Directed by Andrey Zvyagintsev

Can you pull in Leviathan with a fishhook or tie down its tongue with a rope?

Can you put a cord through its nose or pierce its jaw with a hook?

Will it keep begging you for mercy? Will it speak to you with gentle words?

Will he make an agreement with you for you to take him as your slave for life?

 The basis of the plot is the conflict between the hero, Nikolay, and local government officials who plan to evict him and use his property for their own interests. Thus, the search for the location of the property was key to the movie's visual design as the property itself, was, in effect, a main character in the movie. Because the house itself is destroyed and replaced by a church in the movie, we had to find a place that was suitable for the construction of both.

The original script envisaged a place somewhere in the middle of Russia, in a more urban and developed environment, far from the majestic beauty of the ocean and natural wonder of the Kola peninsula. Scouting for an appropriate location in central Russia proved fruitless, however, and so, in search of visual purity, we turned our attention northwards. Our mission was completed when we came across the town of Teriberka, situated on the very edge of the European continent in the wild tundra of the Kola peninsula. Although within the Arctic Circle, this region is affected by the North Atlantic Current, an extension of the Gulf Stream, and is consequently significantly warmer than is usual at that latitude. Permafrost limits the growth of trees, and so the region is dominated by grasses, wildflowers, and shrubs. This, along with the diverse topography, created a panorama that immediately spoke to our artistic vision, and the decision to film there was obvious.

To be authentic and thus believable, the set construction had to be realistic. To achieve this impression, we had to conceptualize and build the house in alignment with the plot. We worked with our scriptwriters, Zvyagintsev and Negin, to write an original piece of script describing the supposed history of the settlement. This temporal contextualization gave us the reference we needed to guide our art direction and create a convincing environment. The house had originally been built by Kolya’s grandfather in 1920 and had subsequently been rebuilt and redesigned by his sons, dividing, splitting, and forming new entities organically, much as a cell divides and grows. That gave life to the house, making of it a kind of organism in its own right. Apart from the spatial dimensions, which gave the house its unique character, the way we used different colors and textures had a big impact on its uniqueness. The combination of different materials, patinas, and traces of use created the unmistakable feeling of reality. The shot of the house’s demolition by a bulldozer laid bare the innards of the construction, and it really had to look like a demolished house, not a demolished set. We had to ensure that all the elements were real, we were unable to build it as a set. It was for this reason that even inner structural elements were artificially aged.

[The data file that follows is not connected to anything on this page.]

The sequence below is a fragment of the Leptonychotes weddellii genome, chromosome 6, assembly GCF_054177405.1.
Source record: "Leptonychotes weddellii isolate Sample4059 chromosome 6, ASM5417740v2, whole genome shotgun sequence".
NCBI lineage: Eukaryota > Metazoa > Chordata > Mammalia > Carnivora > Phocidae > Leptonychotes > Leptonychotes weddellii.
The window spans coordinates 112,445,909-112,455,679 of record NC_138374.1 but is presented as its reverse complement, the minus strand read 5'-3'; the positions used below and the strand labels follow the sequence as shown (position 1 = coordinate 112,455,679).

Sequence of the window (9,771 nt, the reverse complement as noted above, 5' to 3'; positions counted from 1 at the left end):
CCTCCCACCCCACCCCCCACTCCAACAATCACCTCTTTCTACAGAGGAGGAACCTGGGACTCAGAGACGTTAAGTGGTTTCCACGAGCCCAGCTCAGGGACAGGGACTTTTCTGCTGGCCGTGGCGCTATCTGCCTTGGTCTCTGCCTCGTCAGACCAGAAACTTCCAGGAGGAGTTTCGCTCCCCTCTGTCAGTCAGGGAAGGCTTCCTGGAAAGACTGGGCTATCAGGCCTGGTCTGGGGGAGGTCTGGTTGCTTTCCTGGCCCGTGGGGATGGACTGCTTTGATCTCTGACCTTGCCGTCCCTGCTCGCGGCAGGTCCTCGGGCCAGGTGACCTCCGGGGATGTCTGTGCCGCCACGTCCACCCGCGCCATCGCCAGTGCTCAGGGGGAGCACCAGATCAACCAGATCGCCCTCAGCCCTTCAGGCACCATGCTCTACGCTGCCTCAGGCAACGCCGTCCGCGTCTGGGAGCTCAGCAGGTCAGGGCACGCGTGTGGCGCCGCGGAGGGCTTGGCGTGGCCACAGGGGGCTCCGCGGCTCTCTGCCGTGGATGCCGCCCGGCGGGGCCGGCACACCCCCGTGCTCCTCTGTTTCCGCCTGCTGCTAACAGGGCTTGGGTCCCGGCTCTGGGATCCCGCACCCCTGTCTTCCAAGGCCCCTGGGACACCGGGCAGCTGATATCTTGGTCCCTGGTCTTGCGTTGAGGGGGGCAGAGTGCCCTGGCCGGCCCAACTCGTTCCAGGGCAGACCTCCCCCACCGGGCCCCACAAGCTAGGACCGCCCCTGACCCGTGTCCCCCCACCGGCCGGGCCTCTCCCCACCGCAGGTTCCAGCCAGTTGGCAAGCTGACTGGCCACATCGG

We were very aware that we had to pay attention to every detail. Even the placement of the house was calculated to reflect the character of our hero, Kolya. Separated by a river from the village and other built structures, it stood, like Kolya, apart from the rest of the community. It is not usual or traditional in Russia to live solitary lives, and so the house was visually connected to the village by a bridge that crossed the river. We wished to harness the power of the imposing, rugged landscape and make it recognizable to the viewer, and so the majority of the main scenes were filmed using the veranda as our primary shooting location. It was open to the surrounding countryside and allowed us to create a unique and immediately identifiable character for the place. The veranda was also, quite obviously, the heart of this home, the heart so ruthlessly and violently ripped out when the house was destroyed.

To ensure that the house was not lost in or dwarfed by the vast natural environment surrounding it, we magnified the visual presence of the homestead by constructing additional elements including a garage, a greenhouse, a shed, a road, and a transmission tower and powerline. Nestled together amongst the rocks they combined to create a complex and contrasting silhouette against the mountains and the coast of the Barents Sea. We also built the house bearing in mind that its last appearance, in the most expressive shot in the movie, would be its destruction, when the bulldozer tears down one of the walls, leaving the interior naked and exposed to the exterior.

In order to enlarge the apparent scale of the settlement we constructed all the elements standing side by side. This made the whole seem much larger than it actually was when viewed from the front by the camera. No matter the shooting angle the objects never overlapped, thus creating a chain of visual elements that helped to convey the impression of size. Positioned on a mountain ledge, the formation was intended to express a defensive function, representing Kolya’s defensive character in the story. The house was an inanimate aspect of the hero’s persona. We included some larger elements to complement the house including boats and cars. We built two roads connecting the settlement to the village. All the trees, bushes, and mosses on the site were mounted in their positions by us.